Loach, whose latest film, I, Daniel Blake, won the Palme d'Or at Cannes, said it was important to challenge the corporation's notion of news.
PL*its a delicate story of friendship and humanity.Whats infused in the story is that we're not creating monsters,the monster is the system— Ken Loach (@KenLoachSixteen) October 18, 2016
Speaking to the Radio Times, Loach said:
"The BBC is very aware of its role in shaping people's consciousness; this is the story you should hear about, these are the people worth listening to. It's manipulative and deeply political."
The veteran left-wing director also criticized the commissioning of programs like Downton Abbey for promoting a "rosy vision of the past."
"It says, 'Don't bother your heads with what's going on now, just wallow in fake nostalgia.' It's bad history, bad drama. It puts your brain to sleep.
"It's the opposite of what a good broadcaster should do, which is stimulate and invigorate. You might as well take a Mogadon [medicine] as watch it. TV drama is like the picture on the Quality Street tin, but with less quality and nothing of the street," he said.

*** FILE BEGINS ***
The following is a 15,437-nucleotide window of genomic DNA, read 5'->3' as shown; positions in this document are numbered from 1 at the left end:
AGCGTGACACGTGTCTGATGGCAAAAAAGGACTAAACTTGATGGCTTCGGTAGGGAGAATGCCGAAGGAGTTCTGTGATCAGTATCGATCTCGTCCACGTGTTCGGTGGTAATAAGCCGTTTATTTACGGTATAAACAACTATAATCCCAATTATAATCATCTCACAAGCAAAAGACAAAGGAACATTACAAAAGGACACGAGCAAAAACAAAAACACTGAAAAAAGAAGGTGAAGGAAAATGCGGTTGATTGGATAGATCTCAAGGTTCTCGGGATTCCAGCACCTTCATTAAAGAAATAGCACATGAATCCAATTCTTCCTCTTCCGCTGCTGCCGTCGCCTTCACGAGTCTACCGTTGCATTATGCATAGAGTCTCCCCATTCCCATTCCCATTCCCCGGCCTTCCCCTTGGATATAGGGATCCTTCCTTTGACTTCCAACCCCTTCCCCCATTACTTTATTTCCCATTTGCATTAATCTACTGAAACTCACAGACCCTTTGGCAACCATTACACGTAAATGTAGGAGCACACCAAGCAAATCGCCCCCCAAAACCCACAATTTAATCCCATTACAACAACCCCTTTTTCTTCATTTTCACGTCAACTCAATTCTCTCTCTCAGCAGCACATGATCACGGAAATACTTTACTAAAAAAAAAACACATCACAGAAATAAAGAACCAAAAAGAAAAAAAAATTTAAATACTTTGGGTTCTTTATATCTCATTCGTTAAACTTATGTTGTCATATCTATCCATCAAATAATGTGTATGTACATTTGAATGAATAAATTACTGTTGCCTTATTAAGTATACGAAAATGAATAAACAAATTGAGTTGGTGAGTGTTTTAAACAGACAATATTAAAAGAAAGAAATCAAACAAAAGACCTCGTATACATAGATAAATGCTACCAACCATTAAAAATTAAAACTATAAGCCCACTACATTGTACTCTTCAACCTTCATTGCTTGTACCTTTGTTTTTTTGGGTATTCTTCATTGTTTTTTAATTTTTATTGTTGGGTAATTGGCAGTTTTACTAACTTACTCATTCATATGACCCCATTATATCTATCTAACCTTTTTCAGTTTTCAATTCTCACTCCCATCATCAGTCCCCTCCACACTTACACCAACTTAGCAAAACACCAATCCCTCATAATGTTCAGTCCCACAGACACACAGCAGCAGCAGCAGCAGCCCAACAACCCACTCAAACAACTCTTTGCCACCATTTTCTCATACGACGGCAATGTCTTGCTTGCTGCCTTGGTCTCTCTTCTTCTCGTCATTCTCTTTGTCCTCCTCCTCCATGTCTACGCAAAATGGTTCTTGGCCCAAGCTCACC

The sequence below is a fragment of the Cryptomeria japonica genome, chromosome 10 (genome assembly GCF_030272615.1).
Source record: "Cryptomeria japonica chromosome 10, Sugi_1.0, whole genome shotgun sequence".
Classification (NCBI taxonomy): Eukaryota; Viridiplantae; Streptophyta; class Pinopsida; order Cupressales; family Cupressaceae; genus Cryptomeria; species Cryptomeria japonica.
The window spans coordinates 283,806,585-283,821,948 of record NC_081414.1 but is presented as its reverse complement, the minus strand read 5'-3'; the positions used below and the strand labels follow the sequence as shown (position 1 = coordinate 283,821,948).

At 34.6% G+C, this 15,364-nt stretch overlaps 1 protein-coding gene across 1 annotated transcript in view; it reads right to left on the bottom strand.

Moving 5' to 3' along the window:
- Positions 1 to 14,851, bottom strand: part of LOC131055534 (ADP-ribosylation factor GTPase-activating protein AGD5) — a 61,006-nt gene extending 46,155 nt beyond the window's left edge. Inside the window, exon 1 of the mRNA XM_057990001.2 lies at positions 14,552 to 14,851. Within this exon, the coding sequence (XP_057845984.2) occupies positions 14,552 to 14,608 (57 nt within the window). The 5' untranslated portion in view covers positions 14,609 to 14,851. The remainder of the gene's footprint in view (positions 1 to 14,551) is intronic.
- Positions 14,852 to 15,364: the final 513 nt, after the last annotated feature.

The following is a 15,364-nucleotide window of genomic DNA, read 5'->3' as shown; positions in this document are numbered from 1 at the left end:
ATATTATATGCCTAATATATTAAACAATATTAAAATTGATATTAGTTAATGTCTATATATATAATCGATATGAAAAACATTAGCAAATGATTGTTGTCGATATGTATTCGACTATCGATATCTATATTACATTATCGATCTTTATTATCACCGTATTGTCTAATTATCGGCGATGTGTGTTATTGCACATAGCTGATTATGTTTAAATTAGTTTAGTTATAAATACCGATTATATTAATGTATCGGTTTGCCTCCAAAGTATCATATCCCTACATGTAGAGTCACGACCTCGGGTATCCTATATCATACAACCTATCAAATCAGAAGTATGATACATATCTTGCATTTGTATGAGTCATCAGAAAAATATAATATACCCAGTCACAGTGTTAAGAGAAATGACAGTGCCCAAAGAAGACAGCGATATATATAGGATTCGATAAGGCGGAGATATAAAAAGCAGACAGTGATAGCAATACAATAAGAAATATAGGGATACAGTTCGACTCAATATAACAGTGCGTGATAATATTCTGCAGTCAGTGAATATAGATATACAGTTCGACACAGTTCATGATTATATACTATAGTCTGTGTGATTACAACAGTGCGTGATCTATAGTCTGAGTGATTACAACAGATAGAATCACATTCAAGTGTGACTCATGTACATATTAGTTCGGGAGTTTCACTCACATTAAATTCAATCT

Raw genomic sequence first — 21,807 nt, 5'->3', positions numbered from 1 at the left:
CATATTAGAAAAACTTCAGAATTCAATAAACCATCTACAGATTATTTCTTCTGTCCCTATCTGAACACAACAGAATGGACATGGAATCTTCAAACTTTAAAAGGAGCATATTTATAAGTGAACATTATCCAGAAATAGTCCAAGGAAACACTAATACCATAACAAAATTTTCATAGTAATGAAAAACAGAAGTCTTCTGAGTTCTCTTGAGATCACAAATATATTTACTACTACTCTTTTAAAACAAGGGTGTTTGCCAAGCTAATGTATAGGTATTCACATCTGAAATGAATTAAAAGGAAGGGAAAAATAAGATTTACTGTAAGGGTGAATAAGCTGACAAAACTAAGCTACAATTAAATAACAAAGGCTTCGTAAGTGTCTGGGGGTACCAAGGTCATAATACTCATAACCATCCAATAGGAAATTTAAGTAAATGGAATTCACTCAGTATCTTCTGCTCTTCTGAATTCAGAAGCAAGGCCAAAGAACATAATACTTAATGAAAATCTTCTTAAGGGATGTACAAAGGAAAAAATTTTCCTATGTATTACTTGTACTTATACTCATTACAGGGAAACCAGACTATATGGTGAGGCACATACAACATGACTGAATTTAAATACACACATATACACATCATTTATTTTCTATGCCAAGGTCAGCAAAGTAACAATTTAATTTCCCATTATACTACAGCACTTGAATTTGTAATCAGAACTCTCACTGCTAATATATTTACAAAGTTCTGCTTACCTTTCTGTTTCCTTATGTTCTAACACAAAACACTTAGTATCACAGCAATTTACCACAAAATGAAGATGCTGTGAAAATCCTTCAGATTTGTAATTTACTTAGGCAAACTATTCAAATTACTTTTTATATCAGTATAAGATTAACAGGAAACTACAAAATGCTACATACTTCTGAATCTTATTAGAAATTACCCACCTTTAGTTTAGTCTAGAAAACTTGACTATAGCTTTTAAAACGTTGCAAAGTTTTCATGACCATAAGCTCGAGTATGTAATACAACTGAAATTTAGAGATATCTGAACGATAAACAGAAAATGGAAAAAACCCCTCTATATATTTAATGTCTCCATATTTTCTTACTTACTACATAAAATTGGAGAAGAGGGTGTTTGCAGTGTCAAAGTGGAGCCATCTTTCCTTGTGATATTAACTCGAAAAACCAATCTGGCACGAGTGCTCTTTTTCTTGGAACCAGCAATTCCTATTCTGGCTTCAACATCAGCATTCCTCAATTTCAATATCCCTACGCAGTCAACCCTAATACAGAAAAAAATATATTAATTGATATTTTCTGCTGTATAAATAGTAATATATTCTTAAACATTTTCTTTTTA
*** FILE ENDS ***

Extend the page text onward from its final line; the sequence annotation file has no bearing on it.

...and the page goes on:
I, Daniel Blake, tells the story of two characters struggling in the benefit system. It is seen as a critique of current government policies and has been hailed as one of the most important films of 2016.
Loach has called the election of Jeremy Corbyn as Labour leader a "game-changer" as he "identified with working class interests."
His latest remarks follow comments last month where he branded the BBC "an arm of the state" adding that it "is not some objective chronicler of our time."
In response to the comments, a BBC spokeswoman said:
"BBC News is independent and adheres to clear published editorial guidelines including on impartiality. The BBC is consistently rated the most trusted and accurate news provider by the majority of people in the UK."
The criticism comes amid heightened debate in the UK over media freedoms after the bank accounts of international broadcaster RT were closed by NatWest.
Treasury sources insist they played no role in the account's closure, saying that government had not introduced fresh sanctions or obligations against Russia since 2015.
But critics have been skeptical, pointing out that NatWest is mostly owned by the British state.